JACKIE ROBINSON BASEBALL'S CHANGE AGENT THIS WEEK AT LIVEAUCTIONTALK.COM
Photograph; autographed; swinging pose; circa 1950s; 6 inches by 8 ½ inches; sold for $1,380. Photo courtesy of Hunt Auctions.
Jackie Robinson paid a price for being a crusader. Being the first black man in major league baseball and all the glory and grief that came with it ultimately cost him his life. He died young at age 53.
Dressed in his Brooklyn Dodger uniform the first black man in baseball felt like an uninvited guest on Opening Day in 1947 as he headed to first base at Ebbets Field.
Fear was palpable. Most of the team had never played with a black man before. Never hardly spoke to one. They couldn’t figure out what Robinson’s presence on the field would mean to the game. How were things going to change?
“This is my first ballgame in ten years,” said firefighter, Norman Hazzard. “I came out to look at the Negro boy play.”
Jackson knew every play he made, every hit, every stolen base counted. But he still had to take each game as it came forgetting about what history and hecklers might say.
Winning meant everything. It was the ultimate proof he and his race belonged in big league baseball.
The Opening Day crowd was smaller than usual for the game against the Braves, 26,623. The Dodgers won 5-3. Robinson was hitless but his playing at first base was faultless.
The first month was tough for the token black man. He was in a slump.
In the third series of the season in a game against the Philadelphia Phillies tensions really heated up. The moment Robinson walked out onto the field a flood of insults hit him.
Twenty-five years later it was still hard for Robinson to talk about what he heard coming from the Philly dugout that day.
“They’re waiting for you in the jungles, black boy!” “Go back to the bushes!” “Go back to the cotton fields where you belong!” “We don’t want you here, nigger.”
The insults were also directed at Robinson’s teammates warning them about the diseases they would catch being around him. Robinson later said he came closer to cracking up then than ever before.
Things got worse.
The crowd mikes near the backstop at Dodger home games had to be removed because radio listeners could hear the obscene language hurled at Robinson from the stands.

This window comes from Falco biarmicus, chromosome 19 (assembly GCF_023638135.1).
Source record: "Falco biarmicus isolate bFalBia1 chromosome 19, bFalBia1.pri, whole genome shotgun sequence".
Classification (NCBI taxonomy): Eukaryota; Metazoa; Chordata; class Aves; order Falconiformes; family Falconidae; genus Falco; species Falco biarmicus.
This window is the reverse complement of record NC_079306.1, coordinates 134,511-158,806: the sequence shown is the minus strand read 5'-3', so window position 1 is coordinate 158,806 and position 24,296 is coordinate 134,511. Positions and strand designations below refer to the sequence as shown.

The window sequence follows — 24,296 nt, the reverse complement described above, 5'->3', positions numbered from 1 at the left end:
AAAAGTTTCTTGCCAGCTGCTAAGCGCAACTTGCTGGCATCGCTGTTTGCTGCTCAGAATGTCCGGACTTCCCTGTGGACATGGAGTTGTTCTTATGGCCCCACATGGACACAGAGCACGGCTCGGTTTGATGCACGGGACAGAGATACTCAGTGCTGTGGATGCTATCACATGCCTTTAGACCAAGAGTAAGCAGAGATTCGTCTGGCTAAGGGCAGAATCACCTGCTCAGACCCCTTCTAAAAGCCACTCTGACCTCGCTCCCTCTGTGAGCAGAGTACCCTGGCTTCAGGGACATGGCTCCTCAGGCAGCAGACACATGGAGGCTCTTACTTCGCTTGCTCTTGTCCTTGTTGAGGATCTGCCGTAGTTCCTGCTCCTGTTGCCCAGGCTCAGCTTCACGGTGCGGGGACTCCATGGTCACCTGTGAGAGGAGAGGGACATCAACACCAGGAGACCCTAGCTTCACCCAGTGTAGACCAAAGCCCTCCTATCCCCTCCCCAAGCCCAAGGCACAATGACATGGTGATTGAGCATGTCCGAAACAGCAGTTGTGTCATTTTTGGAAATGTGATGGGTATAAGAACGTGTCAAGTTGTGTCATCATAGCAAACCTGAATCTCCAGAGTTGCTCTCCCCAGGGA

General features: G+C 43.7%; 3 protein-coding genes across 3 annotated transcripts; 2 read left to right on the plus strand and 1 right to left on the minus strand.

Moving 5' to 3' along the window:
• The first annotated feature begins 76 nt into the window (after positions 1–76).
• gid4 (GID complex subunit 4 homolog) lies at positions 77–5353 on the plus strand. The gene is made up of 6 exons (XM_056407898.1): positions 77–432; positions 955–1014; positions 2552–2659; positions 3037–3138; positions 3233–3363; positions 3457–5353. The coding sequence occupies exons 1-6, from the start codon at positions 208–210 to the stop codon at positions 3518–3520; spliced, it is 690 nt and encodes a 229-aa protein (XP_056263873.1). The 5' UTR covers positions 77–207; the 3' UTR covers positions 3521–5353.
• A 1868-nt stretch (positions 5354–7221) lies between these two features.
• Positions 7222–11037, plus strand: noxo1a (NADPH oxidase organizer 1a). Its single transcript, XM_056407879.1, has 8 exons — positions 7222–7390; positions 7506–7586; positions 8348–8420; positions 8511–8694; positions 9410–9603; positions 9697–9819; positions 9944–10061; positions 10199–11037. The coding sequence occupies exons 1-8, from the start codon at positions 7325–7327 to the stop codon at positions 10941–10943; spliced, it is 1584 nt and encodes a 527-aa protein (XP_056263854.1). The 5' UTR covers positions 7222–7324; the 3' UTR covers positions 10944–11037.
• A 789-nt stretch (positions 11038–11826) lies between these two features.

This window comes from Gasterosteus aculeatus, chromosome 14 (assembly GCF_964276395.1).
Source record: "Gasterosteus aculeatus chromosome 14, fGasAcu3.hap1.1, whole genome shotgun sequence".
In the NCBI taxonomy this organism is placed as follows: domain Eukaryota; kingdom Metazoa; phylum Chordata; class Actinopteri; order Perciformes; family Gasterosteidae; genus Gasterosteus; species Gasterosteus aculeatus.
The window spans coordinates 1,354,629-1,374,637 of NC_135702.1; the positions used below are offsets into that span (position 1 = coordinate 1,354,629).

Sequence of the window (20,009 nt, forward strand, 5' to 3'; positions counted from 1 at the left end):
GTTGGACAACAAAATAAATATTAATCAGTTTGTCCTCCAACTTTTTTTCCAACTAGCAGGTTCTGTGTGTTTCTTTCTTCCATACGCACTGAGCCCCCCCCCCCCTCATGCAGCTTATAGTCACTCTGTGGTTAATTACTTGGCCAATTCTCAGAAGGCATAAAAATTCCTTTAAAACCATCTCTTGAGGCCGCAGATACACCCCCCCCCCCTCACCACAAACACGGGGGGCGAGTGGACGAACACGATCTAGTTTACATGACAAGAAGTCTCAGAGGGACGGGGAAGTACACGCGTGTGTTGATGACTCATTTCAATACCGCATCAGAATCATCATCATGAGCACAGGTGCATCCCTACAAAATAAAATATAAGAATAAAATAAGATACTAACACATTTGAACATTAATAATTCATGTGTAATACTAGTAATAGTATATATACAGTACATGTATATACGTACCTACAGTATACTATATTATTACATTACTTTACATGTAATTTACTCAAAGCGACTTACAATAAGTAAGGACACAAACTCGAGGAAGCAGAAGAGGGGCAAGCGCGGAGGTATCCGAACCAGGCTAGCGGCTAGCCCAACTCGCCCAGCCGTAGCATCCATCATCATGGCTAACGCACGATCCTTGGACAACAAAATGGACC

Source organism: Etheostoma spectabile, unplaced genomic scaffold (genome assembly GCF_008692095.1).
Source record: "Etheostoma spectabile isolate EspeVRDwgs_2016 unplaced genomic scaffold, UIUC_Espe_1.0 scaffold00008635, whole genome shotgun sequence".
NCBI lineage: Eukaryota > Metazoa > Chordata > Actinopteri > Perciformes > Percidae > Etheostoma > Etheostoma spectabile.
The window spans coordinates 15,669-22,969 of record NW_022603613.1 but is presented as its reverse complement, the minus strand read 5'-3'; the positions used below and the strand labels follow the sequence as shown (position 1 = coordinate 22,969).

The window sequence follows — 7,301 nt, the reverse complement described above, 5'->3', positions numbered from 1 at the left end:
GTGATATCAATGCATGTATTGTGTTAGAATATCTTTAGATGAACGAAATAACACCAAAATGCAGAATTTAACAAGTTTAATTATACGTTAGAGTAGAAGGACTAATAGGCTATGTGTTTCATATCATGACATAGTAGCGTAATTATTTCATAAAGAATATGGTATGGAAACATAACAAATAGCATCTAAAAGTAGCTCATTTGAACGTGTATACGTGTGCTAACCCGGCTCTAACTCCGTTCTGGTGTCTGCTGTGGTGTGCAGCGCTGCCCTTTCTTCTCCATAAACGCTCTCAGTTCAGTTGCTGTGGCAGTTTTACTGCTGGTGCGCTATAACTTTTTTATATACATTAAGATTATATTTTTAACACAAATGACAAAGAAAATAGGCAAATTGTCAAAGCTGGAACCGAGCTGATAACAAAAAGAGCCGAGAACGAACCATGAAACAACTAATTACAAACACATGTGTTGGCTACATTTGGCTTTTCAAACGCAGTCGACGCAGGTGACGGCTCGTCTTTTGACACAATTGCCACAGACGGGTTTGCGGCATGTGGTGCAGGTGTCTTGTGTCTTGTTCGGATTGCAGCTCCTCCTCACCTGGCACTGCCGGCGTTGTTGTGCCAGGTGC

Chicago Cub starting pitchers also reportedly had standing orders to knock Robinson down.
“No one even said a word,” said Chicago Cub pitcher Hank Wyse. “Jackie didn’t say anything, their bench never said anything, even the umpire said not one word.”
Mostly Robinson kept it all inside.
The stakes couldn’t be higher. The problems of one Negro athlete were small compared to the possibility of smashing the color line for all the Negro athletes waiting for their chance behind him.
By the end of Robinson’s first season he was voted Rookie of the Year. With a .297 average, 12 homers, and 29 steals, he showed the naysayers he belonged right where he was. In 1949 he was voted the NL Most Valuable Player of the Year. In 1962 Robinson was inducted into the Baseball Hall of Fame.
On Nov. 14, Hunt Auctions, held their 5th Annual Live Auction at Louisville Slugger Museum & Factory in Louisville, Ky. Here are current values for Robinson memorabilia sold in the auction.
Robinson Autographed Government Postcard; postmarked 1951; $667.
Photograph; autographed; standing at the top of the dugout steps with bat; 8 inches by 10 inches; $1,150.
Photograph; autographed; in swinging pose; circa 1950s; 6 inches by 8 ½ inches; $1,380.
Road Jersey; Brooklyn Dodgers; gray flannel; original blue lettering across the front with classic number 42 affixed to the reverse; from former coach of one of the Dodgers’ farm teams; he either sold or gave away most of the uniforms he had including this one; 1948; $373,750.
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